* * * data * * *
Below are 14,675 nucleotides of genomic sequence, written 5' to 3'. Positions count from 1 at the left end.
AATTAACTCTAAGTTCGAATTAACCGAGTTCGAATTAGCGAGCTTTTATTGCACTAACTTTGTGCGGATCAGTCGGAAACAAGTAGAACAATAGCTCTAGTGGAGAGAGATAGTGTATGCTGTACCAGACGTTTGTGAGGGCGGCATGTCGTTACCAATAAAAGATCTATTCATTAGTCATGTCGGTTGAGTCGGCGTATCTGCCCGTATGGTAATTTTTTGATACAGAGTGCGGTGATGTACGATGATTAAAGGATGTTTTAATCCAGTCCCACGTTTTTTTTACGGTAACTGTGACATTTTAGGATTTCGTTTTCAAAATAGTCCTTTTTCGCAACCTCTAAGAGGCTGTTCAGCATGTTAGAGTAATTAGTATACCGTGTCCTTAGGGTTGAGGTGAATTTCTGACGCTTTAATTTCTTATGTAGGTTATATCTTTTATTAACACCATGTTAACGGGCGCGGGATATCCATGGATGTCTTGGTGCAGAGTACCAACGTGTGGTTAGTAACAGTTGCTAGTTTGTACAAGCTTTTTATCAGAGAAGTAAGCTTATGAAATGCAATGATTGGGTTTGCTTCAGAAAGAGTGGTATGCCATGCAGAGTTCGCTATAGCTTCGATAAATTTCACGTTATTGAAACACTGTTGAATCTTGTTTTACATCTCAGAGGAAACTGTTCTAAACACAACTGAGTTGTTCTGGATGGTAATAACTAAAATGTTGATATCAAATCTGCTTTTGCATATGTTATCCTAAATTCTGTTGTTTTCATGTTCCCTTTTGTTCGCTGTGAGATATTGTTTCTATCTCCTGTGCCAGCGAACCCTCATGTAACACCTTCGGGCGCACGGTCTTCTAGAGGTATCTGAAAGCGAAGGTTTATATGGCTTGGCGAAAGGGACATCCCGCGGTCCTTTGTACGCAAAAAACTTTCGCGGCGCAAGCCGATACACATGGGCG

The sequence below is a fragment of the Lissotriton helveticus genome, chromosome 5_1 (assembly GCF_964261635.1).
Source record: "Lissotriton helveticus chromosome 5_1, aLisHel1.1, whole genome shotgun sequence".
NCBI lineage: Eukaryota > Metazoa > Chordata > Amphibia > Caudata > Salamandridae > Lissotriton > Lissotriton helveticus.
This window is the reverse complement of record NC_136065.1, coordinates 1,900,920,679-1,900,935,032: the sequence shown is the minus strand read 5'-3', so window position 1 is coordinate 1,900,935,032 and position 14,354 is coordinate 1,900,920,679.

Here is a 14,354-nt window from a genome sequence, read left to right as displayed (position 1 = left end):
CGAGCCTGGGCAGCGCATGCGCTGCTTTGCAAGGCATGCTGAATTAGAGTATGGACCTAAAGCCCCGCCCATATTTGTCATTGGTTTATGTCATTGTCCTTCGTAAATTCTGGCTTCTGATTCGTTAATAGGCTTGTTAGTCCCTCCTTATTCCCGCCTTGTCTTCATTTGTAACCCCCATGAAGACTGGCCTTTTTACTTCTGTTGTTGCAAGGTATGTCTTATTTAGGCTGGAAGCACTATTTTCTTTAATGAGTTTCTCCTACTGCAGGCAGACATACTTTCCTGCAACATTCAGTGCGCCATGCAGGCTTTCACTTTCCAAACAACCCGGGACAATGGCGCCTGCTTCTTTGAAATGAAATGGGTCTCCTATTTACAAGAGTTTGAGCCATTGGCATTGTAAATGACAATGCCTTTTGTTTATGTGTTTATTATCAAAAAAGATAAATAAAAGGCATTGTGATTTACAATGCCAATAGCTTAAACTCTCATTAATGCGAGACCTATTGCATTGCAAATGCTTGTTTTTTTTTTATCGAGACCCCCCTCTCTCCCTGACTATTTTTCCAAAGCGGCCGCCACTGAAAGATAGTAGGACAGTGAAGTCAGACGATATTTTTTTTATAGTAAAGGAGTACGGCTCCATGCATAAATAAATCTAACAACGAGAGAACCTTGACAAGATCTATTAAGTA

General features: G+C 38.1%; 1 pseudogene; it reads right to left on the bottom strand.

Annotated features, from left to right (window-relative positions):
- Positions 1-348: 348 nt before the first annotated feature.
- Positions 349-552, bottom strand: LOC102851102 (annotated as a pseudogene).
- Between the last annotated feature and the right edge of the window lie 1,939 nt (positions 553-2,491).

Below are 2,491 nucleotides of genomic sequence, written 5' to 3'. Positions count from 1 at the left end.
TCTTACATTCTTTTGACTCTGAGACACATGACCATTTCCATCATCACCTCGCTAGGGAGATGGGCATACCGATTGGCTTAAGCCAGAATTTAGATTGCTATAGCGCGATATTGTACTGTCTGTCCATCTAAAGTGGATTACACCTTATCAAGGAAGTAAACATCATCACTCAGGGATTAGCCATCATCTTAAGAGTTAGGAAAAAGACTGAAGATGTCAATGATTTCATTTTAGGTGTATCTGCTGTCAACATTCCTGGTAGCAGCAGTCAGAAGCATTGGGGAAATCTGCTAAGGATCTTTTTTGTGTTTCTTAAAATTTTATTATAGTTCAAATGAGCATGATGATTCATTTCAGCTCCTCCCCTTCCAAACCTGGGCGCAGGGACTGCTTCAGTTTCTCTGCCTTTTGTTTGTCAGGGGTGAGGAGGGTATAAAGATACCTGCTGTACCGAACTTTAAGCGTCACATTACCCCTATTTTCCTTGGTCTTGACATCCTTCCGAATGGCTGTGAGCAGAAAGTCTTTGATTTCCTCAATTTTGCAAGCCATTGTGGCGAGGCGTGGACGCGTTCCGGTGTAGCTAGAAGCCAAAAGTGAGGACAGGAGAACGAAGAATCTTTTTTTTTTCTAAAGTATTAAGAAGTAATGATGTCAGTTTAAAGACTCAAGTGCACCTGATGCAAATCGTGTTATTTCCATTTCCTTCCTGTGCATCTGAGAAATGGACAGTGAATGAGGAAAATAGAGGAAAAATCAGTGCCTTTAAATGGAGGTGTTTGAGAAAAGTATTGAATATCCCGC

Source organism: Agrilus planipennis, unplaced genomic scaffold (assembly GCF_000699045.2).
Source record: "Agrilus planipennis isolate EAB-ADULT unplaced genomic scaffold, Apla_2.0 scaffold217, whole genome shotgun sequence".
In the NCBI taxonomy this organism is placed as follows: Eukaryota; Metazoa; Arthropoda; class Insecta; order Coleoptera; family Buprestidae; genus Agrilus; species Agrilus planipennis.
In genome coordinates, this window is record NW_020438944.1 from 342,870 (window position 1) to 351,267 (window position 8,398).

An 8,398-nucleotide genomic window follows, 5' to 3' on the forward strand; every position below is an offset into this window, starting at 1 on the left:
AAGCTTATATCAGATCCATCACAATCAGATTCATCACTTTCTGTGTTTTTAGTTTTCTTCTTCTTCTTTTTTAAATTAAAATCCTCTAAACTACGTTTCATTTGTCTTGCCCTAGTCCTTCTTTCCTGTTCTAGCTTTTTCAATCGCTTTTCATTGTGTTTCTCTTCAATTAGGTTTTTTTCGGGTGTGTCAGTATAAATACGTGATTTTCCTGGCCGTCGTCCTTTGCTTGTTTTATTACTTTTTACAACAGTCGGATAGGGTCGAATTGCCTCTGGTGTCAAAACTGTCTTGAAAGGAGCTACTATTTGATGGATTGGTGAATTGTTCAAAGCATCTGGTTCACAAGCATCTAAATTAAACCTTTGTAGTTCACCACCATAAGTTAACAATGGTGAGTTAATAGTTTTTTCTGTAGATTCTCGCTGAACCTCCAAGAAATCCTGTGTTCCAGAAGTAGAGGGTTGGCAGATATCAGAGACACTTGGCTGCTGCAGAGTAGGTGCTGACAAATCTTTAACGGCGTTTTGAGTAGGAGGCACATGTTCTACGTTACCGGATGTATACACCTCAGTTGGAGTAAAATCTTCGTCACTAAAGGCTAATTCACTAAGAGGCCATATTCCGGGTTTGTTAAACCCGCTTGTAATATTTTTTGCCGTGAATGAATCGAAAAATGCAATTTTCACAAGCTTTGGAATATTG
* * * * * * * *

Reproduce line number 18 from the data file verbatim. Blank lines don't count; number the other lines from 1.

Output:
In the NCBI taxonomy this organism is placed as follows: Eukaryota; Metazoa; Arthropoda; class Insecta; order Coleoptera; family Buprestidae; genus Agrilus; species Agrilus planipennis.